The Federal Trade Commission (“FTC”), a government body tasked with “preventing business practices that are anticompetitive or deceptive or unfair to consumers and enhancing informed consumer choice and public understanding of the competitive process,” released DotCom Disclosures – a guidance document “for mobile and other online advertisers that explains how to make disclosures clear and conspicuous to avoid deception.” (FTC).
History: In May 2000, the Federal Trade Commission (“FTC”) first issued DotCom Disclosures, which was subtitled “Information About Online Advertising, and which examined “how the FTC’s consumer protection statutes, rules, and guides apply to online advertising and sales and discussed FTC requirements that disclosures be presented clearly and conspicuously, in the context of online advertising.” (FTC).
The overarching message of the original DotCom Disclosures was that the FTC's traditional views about disclosures were the same regardless of whether the medium was print, television, radio, or the internet. As such, an advertiser must make sure that (1) all relevant information is disclosed, and (2) all disclosures are clear and conspicuous. (FTC).
In the original guidance, the FTC focused on disclosures that appeared on separate pages or that were available only via hyperlink. The agency urged advertisers to:
- Place disclosures near the claims they related to, ideally on the same screen;
- Ensure that disclosures are easily seen and not buried in distractions, given that consumers do not read every word of ads;
- Use a hyperlink only if the disclosure is lengthy or needs to be repeated in several places, make the link obvious, and label it appropriately;
- Signal to consumers if they need to scroll down a page to see a disclosure; and
- Make all necessary disclosures to consumers before they commit to making a purchase. (FTC).
In March 2013, the FTC issued the first revision of its DotCom Disclosures since that guide's original publication in May 2000. Beginning in May 2011, “FTC staff began seeking input to modify and update the guidance document to reflect the dramatic changes in the online world in the preceding eleven years. After three public comment periods and a public workshop, this revised staff guidance document [subtitled “How to Make Effective Disclosures in Digital Advertising] was issued in March 2013.” (FTC).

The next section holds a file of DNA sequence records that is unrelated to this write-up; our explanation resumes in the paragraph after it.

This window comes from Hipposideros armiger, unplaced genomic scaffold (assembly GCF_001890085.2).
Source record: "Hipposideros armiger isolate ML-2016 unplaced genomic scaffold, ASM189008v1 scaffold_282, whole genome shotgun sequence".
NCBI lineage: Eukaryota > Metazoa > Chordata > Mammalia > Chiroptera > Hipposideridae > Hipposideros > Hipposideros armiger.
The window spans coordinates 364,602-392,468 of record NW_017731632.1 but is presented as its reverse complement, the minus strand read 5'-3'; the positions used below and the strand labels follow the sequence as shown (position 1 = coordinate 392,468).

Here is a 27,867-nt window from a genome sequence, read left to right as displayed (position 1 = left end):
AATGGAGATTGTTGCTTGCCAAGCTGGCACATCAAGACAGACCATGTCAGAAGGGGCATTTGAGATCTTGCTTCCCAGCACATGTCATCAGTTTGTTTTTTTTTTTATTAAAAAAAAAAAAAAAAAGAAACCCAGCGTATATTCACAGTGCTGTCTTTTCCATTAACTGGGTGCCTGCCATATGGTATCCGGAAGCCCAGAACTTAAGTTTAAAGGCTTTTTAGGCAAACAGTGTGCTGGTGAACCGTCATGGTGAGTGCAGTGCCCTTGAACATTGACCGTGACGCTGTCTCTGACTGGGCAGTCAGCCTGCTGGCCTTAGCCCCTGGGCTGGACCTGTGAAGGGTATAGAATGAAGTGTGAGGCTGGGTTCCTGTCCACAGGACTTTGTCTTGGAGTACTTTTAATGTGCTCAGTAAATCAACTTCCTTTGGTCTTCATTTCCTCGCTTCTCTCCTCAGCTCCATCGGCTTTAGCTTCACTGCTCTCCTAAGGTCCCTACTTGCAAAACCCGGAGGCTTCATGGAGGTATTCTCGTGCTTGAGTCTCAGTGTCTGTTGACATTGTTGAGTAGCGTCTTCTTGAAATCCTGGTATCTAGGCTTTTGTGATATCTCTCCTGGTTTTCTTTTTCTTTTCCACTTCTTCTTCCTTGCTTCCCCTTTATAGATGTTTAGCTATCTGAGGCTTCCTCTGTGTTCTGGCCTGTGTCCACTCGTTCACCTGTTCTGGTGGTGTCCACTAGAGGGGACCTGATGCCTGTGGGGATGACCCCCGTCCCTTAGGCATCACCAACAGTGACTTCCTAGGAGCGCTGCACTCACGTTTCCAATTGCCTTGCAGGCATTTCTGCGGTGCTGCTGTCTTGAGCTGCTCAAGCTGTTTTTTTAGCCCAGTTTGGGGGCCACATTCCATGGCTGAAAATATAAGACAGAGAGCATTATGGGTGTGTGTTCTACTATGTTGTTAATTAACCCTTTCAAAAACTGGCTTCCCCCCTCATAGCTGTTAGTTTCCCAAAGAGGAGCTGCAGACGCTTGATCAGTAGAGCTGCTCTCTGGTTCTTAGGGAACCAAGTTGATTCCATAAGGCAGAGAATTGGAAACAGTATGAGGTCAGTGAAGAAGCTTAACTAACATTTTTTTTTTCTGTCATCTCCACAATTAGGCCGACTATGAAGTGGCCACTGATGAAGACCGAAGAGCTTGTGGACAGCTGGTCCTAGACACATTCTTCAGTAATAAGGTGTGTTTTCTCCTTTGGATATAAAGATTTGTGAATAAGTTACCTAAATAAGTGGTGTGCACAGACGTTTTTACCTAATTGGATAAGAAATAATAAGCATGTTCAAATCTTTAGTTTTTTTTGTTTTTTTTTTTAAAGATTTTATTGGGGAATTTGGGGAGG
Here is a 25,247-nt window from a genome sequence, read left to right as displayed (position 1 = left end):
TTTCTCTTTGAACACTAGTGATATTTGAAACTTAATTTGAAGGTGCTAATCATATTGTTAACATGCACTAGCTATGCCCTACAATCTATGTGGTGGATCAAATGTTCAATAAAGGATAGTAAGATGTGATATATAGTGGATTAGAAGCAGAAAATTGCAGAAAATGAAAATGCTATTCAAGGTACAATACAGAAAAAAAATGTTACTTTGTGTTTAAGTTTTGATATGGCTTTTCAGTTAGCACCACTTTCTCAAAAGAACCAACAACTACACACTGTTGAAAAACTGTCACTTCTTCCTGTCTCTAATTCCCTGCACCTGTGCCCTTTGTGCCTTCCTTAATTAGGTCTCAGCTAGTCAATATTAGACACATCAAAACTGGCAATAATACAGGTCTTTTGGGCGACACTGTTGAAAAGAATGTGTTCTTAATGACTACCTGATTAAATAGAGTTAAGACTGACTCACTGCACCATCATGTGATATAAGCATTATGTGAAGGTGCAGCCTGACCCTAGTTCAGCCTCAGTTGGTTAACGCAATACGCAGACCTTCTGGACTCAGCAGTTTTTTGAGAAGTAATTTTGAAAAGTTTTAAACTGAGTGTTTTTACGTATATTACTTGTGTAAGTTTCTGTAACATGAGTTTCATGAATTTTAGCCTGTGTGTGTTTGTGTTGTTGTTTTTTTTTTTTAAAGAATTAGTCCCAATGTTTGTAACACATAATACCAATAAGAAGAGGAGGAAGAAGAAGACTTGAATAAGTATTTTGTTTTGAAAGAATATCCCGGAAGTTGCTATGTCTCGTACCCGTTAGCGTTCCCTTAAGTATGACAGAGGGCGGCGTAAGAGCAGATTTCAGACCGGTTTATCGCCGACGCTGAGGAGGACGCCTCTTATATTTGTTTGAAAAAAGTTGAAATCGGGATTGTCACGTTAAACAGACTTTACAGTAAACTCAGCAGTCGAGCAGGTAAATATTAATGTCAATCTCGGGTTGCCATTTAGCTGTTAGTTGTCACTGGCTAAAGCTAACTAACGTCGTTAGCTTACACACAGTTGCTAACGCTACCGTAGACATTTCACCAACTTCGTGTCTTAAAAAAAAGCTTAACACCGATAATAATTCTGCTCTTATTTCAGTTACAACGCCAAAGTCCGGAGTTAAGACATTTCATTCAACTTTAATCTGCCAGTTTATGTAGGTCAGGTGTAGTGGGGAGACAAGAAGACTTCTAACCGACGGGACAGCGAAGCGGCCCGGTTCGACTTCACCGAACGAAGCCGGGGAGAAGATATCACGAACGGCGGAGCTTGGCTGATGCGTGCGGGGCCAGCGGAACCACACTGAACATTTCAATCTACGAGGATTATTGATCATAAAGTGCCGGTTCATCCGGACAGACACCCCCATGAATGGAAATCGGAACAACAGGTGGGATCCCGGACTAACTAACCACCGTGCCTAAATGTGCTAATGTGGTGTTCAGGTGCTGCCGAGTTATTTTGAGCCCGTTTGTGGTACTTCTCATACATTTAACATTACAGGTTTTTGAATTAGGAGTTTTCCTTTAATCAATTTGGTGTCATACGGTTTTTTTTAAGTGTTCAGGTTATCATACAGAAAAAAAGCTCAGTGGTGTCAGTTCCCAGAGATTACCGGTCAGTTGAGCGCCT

Revised DotCom Disclosures
The FTC’s revision to its existing DotCom guidelines, while not surprising in terms of content, “recognized that although the underlying message of the DotCom Disclosures remained valid, the rules themselves needed an update to reflect technological innovation, including the facts that many consumers now access the internet on mobile devices; use software to block pop-up ads; and view advertising mixed with posts from friends on social media sites such as Facebook, Twitter, and Pinterest.” (BNA).
For advertisers preparing an online or social media campaign, the key takeaways from the new DotCom Disclosures include (BNA):
- When practical, advertisers should try to include “relevant limitations and qualifying information” within the claim itself, rather than in a separate disclosure.